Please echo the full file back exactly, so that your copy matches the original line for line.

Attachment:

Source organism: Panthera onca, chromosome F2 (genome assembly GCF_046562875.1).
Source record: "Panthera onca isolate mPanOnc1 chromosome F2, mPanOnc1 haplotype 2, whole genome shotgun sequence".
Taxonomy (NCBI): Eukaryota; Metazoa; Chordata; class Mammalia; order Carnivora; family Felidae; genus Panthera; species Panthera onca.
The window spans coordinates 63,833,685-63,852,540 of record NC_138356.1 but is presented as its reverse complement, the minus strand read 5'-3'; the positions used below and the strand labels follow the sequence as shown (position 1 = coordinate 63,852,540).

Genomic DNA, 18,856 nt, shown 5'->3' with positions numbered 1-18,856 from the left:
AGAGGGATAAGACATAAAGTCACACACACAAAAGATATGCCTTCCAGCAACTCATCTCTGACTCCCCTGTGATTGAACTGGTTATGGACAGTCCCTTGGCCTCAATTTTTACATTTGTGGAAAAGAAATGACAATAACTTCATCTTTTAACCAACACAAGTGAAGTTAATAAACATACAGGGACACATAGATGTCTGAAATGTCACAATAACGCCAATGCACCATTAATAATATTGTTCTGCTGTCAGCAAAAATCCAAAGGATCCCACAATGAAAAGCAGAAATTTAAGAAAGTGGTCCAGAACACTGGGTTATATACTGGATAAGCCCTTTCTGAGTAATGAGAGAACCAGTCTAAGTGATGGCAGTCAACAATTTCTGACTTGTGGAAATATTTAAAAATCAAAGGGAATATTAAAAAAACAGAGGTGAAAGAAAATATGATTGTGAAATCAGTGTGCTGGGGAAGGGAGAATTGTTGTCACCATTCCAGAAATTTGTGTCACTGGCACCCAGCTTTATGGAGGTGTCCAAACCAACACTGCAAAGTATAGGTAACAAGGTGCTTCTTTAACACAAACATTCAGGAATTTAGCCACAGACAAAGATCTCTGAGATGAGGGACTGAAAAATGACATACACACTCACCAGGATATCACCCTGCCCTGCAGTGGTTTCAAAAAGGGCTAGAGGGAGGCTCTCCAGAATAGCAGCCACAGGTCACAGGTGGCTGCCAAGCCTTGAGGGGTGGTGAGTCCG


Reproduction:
Source organism: Panthera onca, chromosome F2 (genome assembly GCF_046562875.1).
Source record: "Panthera onca isolate mPanOnc1 chromosome F2, mPanOnc1 haplotype 2, whole genome shotgun sequence".
Taxonomy (NCBI): Eukaryota; Metazoa; Chordata; class Mammalia; order Carnivora; family Felidae; genus Panthera; species Panthera onca.
The window spans coordinates 63,833,685-63,852,540 of record NC_138356.1 but is presented as its reverse complement, the minus strand read 5'-3'; the positions used below and the strand labels follow the sequence as shown (position 1 = coordinate 63,852,540).

Genomic DNA, 18,856 nt, shown 5'->3' with positions numbered 1-18,856 from the left:
AGAGGGATAAGACATAAAGTCACACACACAAAAGATATGCCTTCCAGCAACTCATCTCTGACTCCCCTGTGATTGAACTGGTTATGGACAGTCCCTTGGCCTCAATTTTTACATTTGTGGAAAAGAAATGACAATAACTTCATCTTTTAACCAACACAAGTGAAGTTAATAAACATACAGGGACACATAGATGTCTGAAATGTCACAATAACGCCAATGCACCATTAATAATATTGTTCTGCTGTCAGCAAAAATCCAAAGGATCCCACAATGAAAAGCAGAAATTTAAGAAAGTGGTCCAGAACACTGGGTTATATACTGGATAAGCCCTTTCTGAGTAATGAGAGAACCAGTCTAAGTGATGGCAGTCAACAATTTCTGACTTGTGGAAATATTTAAAAATCAAAGGGAATATTAAAAAAACAGAGGTGAAAGAAAATATGATTGTGAAATCAGTGTGCTGGGGAAGGGAGAATTGTTGTCACCATTCCAGAAATTTGTGTCACTGGCACCCAGCTTTATGGAGGTGTCCAAACCAACACTGCAAAGTATAGGTAACAAGGTGCTTCTTTAACACAAACATTCAGGAATTTAGCCACAGACAAAGATCTCTGAGATGAGGGACTGAAAAATGACATACACACTCACCAGGATATCACCCTGCCCTGCAGTGGTTTCAAAAAGGGCTAGAGGGAGGCTCTCCAGAATAGCAGCCACAGGTCACAGGTGGCTGCCAAGCCTTGAGGGGTGGTGAGTCCG